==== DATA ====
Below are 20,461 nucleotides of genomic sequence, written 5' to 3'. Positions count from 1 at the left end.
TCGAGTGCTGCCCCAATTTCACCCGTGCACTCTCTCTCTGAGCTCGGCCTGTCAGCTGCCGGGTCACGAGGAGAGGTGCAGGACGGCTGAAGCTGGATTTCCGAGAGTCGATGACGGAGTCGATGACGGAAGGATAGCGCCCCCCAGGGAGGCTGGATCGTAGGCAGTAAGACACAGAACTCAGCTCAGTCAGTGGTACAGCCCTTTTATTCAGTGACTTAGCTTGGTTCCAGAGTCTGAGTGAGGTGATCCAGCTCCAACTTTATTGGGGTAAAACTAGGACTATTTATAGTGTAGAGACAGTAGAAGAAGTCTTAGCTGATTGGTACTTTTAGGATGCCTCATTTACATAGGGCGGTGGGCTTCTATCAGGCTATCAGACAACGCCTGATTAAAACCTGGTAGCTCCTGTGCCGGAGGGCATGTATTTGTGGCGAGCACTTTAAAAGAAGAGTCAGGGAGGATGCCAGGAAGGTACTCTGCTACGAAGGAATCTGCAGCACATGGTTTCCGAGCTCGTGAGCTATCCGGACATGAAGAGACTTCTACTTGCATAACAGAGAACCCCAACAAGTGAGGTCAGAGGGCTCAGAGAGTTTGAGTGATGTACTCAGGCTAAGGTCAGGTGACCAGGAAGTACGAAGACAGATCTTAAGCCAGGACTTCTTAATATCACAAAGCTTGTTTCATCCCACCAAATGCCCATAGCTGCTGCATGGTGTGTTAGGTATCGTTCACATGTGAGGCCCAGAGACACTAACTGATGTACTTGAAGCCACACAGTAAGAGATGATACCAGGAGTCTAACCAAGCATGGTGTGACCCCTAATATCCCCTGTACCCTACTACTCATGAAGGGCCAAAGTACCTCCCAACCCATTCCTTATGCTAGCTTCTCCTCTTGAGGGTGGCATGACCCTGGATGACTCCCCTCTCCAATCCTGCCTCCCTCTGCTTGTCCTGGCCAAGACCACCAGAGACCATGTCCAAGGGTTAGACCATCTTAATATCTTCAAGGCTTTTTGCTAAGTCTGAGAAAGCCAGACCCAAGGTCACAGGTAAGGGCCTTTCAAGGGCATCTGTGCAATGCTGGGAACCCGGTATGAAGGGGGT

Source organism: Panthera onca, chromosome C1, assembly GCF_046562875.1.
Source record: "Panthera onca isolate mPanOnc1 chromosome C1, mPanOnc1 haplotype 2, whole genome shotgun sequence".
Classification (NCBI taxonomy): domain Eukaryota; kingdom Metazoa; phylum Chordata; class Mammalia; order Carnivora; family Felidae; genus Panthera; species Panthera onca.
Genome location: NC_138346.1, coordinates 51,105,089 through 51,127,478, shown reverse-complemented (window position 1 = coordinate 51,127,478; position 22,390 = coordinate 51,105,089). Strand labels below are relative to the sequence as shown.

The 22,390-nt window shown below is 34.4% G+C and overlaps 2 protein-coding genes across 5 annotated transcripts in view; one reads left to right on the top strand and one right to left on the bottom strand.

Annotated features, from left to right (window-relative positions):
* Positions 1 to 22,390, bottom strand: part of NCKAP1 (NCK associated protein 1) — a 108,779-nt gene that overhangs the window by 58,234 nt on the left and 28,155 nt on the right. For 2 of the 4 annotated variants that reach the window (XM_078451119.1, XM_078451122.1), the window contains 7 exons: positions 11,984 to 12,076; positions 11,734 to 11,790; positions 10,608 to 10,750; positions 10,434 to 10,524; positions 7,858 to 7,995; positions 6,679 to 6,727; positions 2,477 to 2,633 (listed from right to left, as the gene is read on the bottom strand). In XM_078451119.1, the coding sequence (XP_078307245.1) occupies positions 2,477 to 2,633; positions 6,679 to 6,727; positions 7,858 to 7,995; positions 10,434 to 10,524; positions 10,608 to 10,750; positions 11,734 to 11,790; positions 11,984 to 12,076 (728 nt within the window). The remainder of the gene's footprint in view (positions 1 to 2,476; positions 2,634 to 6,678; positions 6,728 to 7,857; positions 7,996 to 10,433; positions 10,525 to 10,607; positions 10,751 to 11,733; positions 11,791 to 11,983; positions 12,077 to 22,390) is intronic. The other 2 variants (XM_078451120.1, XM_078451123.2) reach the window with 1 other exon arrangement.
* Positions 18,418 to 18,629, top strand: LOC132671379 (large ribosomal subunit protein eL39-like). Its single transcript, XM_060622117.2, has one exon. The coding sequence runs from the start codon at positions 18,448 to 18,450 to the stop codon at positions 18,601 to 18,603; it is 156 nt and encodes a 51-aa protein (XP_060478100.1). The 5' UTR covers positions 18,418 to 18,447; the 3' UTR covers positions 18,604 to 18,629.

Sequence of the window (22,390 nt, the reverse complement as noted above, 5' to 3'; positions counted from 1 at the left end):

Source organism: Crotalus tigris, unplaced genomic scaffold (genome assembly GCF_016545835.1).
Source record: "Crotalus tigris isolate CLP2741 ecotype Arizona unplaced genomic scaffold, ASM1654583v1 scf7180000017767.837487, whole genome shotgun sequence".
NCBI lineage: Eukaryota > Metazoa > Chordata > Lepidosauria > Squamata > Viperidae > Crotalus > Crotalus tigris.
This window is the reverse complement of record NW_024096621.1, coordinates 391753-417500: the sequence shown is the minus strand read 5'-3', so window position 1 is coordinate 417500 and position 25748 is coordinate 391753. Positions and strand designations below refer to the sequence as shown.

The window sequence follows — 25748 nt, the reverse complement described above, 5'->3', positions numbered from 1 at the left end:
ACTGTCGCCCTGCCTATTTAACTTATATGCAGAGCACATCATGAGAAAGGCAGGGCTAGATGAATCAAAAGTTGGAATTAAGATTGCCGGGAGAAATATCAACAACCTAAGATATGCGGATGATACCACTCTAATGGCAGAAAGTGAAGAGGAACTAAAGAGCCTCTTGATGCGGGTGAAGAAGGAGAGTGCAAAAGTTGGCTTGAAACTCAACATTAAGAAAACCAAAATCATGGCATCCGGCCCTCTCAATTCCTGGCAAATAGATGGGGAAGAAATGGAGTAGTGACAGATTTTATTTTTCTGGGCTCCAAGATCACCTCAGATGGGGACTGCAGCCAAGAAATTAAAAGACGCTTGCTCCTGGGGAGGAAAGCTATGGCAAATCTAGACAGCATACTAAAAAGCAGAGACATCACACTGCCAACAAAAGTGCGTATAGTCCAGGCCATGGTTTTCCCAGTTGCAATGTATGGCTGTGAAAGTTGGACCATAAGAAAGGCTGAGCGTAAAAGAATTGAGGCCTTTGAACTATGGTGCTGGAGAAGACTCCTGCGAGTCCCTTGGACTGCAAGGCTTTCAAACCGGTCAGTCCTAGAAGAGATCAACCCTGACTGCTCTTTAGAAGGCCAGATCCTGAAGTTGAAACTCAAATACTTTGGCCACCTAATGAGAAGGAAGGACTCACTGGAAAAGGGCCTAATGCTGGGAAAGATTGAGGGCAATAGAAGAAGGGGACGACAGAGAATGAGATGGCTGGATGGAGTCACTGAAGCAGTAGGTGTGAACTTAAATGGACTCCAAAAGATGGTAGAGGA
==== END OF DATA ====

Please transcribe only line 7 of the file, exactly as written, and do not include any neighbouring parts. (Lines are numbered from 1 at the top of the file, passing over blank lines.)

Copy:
The 22,390-nt window shown below is 34.4% G+C and overlaps 2 protein-coding genes across 5 annotated transcripts in view; one reads left to right on the top strand and one right to left on the bottom strand.